Teresa Tan, chief financial officer of Trina, said the deals reflected "the growing confidence that premier global banks have in our business operations".

UK's GIB makes first international investments as part of new JV

The UK's Green Investment Bank (GIB) will make its first ever investment outside the country, focusing on projects in Asia and Africa.

The bank, through its new partnership with the UK Department for Energy and Climate Change, will invest up to £200 million ($304 million) in renewable energy and energy efficiency ventures in emerging markets.

Its initial target countries include India, South Africa, Kenya, Rwanda and Tanzania, "where demand is high for new generation capacity and renewables present a competitive alternative to fossil fuels, all have the right conditions to attract low-carbon investment", according to a statement put out by the partnership, which was officially launched last week.

The joint venture, known as UK Climate Investments, has already agreed at least one investment as part of the pledge – to finance the construction of a number of solar farms in India. It has a pipeline of other projects, it added.

Its role is to invest in projects on commercial terms, in order to 'crowd in' private sector finance, just as it does in the UK.

Shaun Kingsbury, CEO of the GIB, said: "We believe that our business model works, and that adopting it in emerging economies could pave the way for more, much-needed investment in reliable green infrastructure projects in these developing nations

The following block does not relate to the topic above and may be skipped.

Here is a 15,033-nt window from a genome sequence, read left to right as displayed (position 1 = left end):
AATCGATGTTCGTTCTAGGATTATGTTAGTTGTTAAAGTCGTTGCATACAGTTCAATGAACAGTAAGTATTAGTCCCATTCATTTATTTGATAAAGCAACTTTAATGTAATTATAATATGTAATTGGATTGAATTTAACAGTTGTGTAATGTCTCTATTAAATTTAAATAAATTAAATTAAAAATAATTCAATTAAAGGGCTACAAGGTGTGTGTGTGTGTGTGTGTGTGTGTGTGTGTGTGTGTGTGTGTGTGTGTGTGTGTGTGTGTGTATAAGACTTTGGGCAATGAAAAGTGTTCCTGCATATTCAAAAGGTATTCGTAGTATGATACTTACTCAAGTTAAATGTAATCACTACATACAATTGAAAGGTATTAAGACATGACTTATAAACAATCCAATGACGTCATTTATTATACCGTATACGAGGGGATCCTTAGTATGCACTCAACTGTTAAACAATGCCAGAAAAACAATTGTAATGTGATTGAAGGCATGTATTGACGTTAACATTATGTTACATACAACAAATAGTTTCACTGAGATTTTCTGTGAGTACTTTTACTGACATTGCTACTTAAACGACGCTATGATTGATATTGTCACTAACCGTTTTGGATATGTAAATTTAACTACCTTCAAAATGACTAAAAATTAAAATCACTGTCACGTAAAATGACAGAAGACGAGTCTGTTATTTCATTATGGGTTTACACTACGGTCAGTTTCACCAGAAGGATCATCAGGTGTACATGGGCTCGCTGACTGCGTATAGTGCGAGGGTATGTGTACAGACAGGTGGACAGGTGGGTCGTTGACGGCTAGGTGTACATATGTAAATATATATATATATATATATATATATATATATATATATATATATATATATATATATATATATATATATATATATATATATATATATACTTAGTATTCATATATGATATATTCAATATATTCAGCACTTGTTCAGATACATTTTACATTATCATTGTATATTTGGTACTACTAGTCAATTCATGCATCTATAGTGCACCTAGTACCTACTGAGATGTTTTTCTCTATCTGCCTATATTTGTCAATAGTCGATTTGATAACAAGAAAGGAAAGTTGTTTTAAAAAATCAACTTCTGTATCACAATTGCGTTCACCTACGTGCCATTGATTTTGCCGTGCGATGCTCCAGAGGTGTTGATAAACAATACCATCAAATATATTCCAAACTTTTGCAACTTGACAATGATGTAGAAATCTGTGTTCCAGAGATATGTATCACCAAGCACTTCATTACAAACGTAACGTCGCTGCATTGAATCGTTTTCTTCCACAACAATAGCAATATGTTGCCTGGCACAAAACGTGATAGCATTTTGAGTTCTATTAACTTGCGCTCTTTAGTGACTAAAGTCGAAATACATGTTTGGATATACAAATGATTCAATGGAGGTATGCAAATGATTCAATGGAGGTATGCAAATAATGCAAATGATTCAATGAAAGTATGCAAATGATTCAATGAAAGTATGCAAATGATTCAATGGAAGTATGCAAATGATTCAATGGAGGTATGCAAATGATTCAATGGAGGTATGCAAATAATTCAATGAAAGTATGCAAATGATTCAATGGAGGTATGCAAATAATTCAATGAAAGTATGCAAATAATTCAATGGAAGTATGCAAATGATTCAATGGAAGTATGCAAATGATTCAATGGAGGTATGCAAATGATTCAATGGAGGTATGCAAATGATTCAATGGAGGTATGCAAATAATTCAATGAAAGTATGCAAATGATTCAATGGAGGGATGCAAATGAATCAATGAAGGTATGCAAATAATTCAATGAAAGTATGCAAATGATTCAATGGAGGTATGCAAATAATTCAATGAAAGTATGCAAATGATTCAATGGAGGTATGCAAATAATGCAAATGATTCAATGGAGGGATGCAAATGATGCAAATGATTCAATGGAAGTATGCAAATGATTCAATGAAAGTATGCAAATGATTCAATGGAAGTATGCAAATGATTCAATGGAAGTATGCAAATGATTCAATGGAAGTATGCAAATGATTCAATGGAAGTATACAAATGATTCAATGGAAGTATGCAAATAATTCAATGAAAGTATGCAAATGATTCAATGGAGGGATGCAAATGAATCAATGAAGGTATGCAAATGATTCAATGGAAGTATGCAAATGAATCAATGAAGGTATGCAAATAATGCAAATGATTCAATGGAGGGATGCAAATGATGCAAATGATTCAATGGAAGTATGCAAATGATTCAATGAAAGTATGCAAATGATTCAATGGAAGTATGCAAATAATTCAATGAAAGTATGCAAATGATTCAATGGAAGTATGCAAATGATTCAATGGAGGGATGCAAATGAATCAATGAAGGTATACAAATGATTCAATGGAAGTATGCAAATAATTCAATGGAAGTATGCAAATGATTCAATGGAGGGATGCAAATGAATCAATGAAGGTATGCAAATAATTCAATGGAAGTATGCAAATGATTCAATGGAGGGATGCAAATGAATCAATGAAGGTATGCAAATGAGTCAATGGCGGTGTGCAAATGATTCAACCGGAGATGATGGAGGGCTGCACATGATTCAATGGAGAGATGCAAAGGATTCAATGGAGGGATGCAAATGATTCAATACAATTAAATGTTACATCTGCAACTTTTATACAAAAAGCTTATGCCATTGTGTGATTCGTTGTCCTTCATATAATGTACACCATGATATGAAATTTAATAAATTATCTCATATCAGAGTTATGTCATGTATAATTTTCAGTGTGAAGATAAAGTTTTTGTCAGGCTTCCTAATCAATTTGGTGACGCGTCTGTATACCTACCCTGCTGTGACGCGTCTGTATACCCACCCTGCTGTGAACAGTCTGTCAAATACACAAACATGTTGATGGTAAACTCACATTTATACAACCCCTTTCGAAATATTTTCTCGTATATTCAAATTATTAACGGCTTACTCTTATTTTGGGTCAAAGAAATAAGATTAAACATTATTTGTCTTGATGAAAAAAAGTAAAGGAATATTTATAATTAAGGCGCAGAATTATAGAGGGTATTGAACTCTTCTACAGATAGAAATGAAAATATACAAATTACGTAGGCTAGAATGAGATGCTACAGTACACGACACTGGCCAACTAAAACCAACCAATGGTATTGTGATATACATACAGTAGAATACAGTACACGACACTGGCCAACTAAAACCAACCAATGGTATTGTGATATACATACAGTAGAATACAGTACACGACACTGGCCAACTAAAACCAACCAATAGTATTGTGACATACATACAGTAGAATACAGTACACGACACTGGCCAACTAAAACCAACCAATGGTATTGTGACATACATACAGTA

Societe Generale prices €500m green impact bond

Societe Generale has priced its five-year €500 million green ($531 million) impact bond.

The bond, which has a coupon of 0.75%, was priced at mid-swaps +60 basis points. The French bank did not increase the size of the bond despite the order book being just over six times oversubscribed.

Enel plans to delist renewables arm in deal worth €3.1bn

Enel has offered to buy all the outstanding shares in its listed renewables spinoff, Enel Green Power (EGP).

The Italian utility will issue shares worth €3.1 billion ($3.3 billion) and use proceeds from the sale to repurchase EGP, which Enel's CEO referred to as a "growth engine".

In 2010, Enel listed EGP for €2.26 billion. However, it now plans reintegrate the business, after a recent rise in its earnings.

Camco sells US biogas assets to focus on batteries

Camco Clean Energy has agreed to sell its US biogas assets for up to $5.6 million, to help it refocus its activities on energy storage.

The London-based company said the deal will leave it with "materially enhanced resources and a debt-free balance sheet".